Newt Gingrich’s Environmental Record

With Newt Gingrich surging in the polls (last I checked), it’s worth taking a look at how Gingrich has dealt with environmental regulations, which has been terrible from our perspective. First, from Jonathan Adler (a law professor at Case Western Reserve University) who critiques a paragraph from Newt’s book A Contract With the Earth:

The ESA has more than a few “flaws” — it is an utter failure on environmental and economic grounds.  As I detail in the opening chapter of this book, the Act is failing to conserve threatened and endangered species, particularly on private land.  In some cases, it is actually doing more harm than good, discouraging habitat conservation and corrupting environmental science (as I detailed in this recent testimony before Congress).  And the claim that the Act “is an excellent example of the value of civility, consultation, and collaboration” is jut bizarre.  How could anyone say that about a statute that encourages preemptive habitat destruction, tramples property rights, and discourages cooperation between property owners and conservationists?  When Gingrich says he “worked . . . diligently” to “protect” the Act, he means that he prevented House Republicans from enacting reforms that would have protected private property rights and ameliorated the Act’s greatest flaw:

As Speaker of the House in 1995, Gingrich refused to allow a vote on a bill which would have reformed the Endangered Species Act, which as the paragraph above notes is desperately needed. Prior to his political career, he was a member of the Sierra Club, an organization which is not exactly known for striking a delicate balance between development and the environment.

More recently, Gingrich appeared in an advertisement with former Speaker of the House Nancy Pelosi, in which the two exchanged awkward pleasantries and demanded government support for clean energy:

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Since the ad, Gingrich has distanced himself from supporting clean energy or demanding government action to combat climate change, first by explaining (with his usual hint of holier than thou condescension) that the advertisement was “misconstrued” and that he just wanted to make Republicans aware for the need to debate the left on environmental issues. This is odd, because I got the sense from the video above that there was little to debate between them because they were in fact in agreement on these issues, but Newt’s a lot more intelligent than all of us so I suppose its possible that we all just misunderstood him. Since then, Gingrich has called the advertisement with Pelosi one of the “dumbest thing’s he has done.”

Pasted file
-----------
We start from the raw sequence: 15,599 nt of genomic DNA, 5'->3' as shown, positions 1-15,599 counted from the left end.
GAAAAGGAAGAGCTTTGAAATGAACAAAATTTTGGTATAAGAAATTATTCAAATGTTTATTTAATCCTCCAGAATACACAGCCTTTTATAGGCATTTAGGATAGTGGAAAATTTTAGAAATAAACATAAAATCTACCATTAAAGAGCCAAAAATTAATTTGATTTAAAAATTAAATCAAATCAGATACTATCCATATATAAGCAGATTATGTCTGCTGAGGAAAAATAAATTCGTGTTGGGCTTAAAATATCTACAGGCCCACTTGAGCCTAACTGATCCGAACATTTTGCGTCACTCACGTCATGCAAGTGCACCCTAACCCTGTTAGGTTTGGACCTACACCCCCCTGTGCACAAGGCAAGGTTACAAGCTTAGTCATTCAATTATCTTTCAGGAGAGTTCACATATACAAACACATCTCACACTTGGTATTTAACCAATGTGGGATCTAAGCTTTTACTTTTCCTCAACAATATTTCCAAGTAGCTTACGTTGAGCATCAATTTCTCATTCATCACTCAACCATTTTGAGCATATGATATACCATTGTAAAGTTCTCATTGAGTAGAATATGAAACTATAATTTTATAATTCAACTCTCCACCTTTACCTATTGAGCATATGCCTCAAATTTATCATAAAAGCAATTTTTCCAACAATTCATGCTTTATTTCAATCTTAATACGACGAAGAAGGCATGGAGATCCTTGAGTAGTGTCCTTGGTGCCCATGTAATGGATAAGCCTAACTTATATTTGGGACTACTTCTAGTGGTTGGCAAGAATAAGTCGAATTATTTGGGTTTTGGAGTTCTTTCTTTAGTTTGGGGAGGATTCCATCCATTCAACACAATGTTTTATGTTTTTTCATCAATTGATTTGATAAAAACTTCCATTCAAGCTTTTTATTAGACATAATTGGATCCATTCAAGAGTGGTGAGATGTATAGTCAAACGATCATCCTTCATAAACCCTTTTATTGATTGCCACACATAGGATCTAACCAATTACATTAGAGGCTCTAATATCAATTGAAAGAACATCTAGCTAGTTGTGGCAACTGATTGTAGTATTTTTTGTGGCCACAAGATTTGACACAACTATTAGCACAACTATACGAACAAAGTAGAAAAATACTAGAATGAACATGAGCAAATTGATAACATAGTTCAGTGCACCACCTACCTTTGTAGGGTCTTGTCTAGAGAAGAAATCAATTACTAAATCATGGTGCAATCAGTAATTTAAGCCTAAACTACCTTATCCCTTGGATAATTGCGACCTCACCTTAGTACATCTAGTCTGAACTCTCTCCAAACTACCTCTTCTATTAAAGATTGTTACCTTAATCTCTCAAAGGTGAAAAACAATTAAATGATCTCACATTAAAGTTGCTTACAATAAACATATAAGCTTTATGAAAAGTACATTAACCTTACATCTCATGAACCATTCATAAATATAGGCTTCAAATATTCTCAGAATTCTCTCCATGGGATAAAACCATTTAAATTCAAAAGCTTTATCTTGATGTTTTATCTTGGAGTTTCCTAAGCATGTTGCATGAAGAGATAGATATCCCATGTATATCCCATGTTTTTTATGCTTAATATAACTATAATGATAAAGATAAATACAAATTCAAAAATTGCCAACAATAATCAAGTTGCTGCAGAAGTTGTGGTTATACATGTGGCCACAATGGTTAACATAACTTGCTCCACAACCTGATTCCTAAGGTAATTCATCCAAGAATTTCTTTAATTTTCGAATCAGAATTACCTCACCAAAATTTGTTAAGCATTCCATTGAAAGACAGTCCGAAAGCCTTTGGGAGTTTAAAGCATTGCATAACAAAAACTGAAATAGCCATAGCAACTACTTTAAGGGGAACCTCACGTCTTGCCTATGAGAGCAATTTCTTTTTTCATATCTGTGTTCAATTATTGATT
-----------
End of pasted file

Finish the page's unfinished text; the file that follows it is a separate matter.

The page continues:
Finally, Gingrich has also been a paid lobbyist/spokesman for the ethanol industry, as they struggle to hold onto subsidies that are being pulled out from under them. At the time, The Wall Street Journal called Gingrich out by name:

The former Speaker blew through Des Moines last Tuesday for the Renewable Fuels Association summit, and his keynote speech to the ethanol lobby was as pious a tribute to the fuel made from corn and tax dollars as we’ve ever heard. Mr. Gingrich explained that “the big-city attacks” on ethanol subsidies are really attempts to deny prosperity to rural America, adding that “Obviously big urban newspapers want to kill it because it’s working, and you wonder, ‘What are their values?’”

Mr. Gingrich traced the roots of these supposed antipathies to the 1880s, an observation that he repeatedly tendered “as an historian.” The Ph.D. and star pupil of futurist Alvin Toffler then singled out the Journal’s long-held anti-ethanol views as “just plain flat intellectually wrong.”

Mr. Gingrich is right that ethanol poses an intellectual problem, but it has nothing to do with a culture war between Des Moines and New York City. The real fight is between the House Republicans now trying to rationalize the federal fisc and the kind of corporate welfare that President Obama advanced in his State of the Union. We’ll dwell on this problem not merely because Mr. Gingrich the historian brought it up, but because it and he illustrate so many of the snares facing the modern GOP.

Now, Gingrich will certainly support increasing domestic energy production, which is a good thing. Beyond that, it seems clear that his political positions do not reflect genuine principles , but rather an opportunity to continue his political career.







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